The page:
Thinking of moving to Oman or seen a job that has taken your interest? Read our quick guide to get a snapshot of the area.
The beneficial geographical position of Oman has meant that trading material goods and fresh produce to other countries has been a mainstay for centuries. Up until the eighteenth century, ownership of the country was turbulent with different nations, tribes and dynastys invading and occupying Muscat for years to further enhance their power. At one time, the Omani empire stretched as far as Zanzibar to the Indian sub-continent. The leader of an Omani tribe took control in the late 1700’s and started the current line of ruling Sultans. A new era began in 1970 when Sultan Qaboos bin Said changed the name of the country from the Sultanate of Muscat and Oman to simply Oman. The Sultan is still the ruler of Oman at this present time.
- Oman is the oldest Arab state in the world
- Muscat, the capital, is by far the largest city housing almost 50% of the population
- In 1981 Oman became a founding member of the six-nation Gulf Cooperation Council with a view to coordinate tighter economic, political and military matters with other members of the region
In comparison to neighbouring UAE and Saudi Arabia, Oman’s oil reserves are modest and estimated to be the 25th biggest in the world. Aside from oil exports, the fastest growing industry in the country is tourism. Current economic conditions have seen the government place more importance on agriculture and infrastructure.
James Kinney, Operations Manager at NES Global Talent Oman, provides the following insight:
The government's policy of Omanisation aims to see less expats within the Omani work force, which has lead to a dedicated effort from NES in developing a pool of Omani Talent ready to deploy on projects throughout the region. Despite this, the job market for skilled foreign workers is still healthy and there are plenty of opportunities to be found within the oil and gas and construction industries for nationals or expats with the right experience; there are several large projects on the horizon in Duqm and Sohar which will require talent from across the globe and our assignment support teams are on hand to assist with any mobility needs.
The climate of Oman is generally hot and dry all year round with average highs of 40°C. The hottest months are May, June and July with the coldest being January at a pleasant 21°C average.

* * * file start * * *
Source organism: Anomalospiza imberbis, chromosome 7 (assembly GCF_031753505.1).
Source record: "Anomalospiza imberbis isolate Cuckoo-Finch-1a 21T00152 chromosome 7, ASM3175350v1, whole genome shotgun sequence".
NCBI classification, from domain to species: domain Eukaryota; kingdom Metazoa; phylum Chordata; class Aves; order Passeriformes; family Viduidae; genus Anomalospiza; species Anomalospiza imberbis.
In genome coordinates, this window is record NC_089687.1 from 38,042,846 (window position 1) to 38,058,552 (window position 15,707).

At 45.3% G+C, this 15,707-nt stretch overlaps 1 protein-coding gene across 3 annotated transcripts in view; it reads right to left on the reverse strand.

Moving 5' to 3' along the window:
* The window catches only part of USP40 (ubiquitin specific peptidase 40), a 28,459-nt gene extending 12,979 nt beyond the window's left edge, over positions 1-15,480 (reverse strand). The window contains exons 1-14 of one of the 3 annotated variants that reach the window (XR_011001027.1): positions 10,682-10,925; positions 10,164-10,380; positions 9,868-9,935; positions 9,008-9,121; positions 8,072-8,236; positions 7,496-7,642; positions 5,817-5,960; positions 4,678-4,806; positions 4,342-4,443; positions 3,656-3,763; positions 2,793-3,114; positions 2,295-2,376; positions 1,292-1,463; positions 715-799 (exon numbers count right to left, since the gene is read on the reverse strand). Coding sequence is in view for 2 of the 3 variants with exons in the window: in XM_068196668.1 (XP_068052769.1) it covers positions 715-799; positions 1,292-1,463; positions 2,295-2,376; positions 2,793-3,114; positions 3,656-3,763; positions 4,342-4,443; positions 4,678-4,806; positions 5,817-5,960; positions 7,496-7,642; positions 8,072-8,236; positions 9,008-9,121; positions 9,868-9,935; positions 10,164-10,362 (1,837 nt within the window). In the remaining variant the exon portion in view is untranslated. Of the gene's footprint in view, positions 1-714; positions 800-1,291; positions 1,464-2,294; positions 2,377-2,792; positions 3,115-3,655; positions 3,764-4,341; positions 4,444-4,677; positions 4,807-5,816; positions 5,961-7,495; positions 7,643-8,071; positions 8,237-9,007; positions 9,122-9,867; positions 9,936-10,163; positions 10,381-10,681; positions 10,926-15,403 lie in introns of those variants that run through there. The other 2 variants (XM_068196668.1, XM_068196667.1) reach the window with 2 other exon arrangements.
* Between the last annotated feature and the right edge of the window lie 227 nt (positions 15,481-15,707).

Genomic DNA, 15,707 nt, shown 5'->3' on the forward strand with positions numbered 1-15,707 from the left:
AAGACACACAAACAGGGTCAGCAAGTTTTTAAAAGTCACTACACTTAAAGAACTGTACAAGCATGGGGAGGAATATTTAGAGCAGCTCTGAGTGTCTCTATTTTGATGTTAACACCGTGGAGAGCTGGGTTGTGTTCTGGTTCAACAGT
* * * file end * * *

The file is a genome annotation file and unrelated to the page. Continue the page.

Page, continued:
The heaviest rainfall normally occurs in January and February, at a mere 3cm. The exception to this is the Dhofar mountains in the south which has a tropical climate. The geographic position of the mountains leaves them subject to monsoon rains and wind from the Indian ocean. These conditions also have a tendency to cause heavy fog in the area.
The culture of Oman is steeped in the religion of Islam. Oman has developed its own subsect of Islam, known as Ibadhism, however other strands of Islam such as Sunni and Shi'a are also practiced. With this in mind, the Islamic month of fasting, Ramadan, and other Islamic festivities are very important events in the Omani culture. Modesty in ones conduct and dress sense is of the utmost importance. However, Oman is generally considered as one of the most liberal countries in the Middle East and the legal system is based on a combination of Islamic Sharia law and English common law.
Interactions between men and women are governed by social expectations that differ greatly to those of many western cultures – this rule is relaxed in certain scenarios however you should not be offended if your handshake is refused for example.
Cuisine and Alcohol
Islamic law prohibits Muslims from eating pork so many hotels and restaurants catered to international guests may offer pork substitutes such as beef sausages or veal rashers. Some supermarkets may sell pork, but it is sold in secluded sections.
Whilst drunkenness is not tolerated, non-muslims can drink in licensed bars and are allowed to drink it at home. However, it is illegal to carry alcohol on your person unless it is being transported from the place of purchase to home – ensure you keep the receipt to prove that you have the right to transport the alcohol.
Where to visit
Renowned for its outstanding natural beauty, Oman boasts a vast array of landscapes from rocky mountain ranges to sweeping golden beaches and deserts.
- Batinah Coast - the northern coast features an abundance of forts.
- Job’s Tomb - located in the Quara Mountains near Mughsail, it is a site of great historical value.
- Nizwa - the capital of Oman until the 17th century. There are multiple attractions here such as the Jabrin Fort, (renowned for its elaborate décor and secret passageways) and the castle at Nakhl
- The Wahiba sands - stretching for 180km, there are plenty of organised tours across the sands and it is not recommended that an inexperienced driver should attempt to cross the sands without help.
- Wadi Shab – the wadi (‘ravine’) offers turquoise pools, waterfalls and terraced plantations and there are certain pools that you can swim in and duck into a partially submerged cave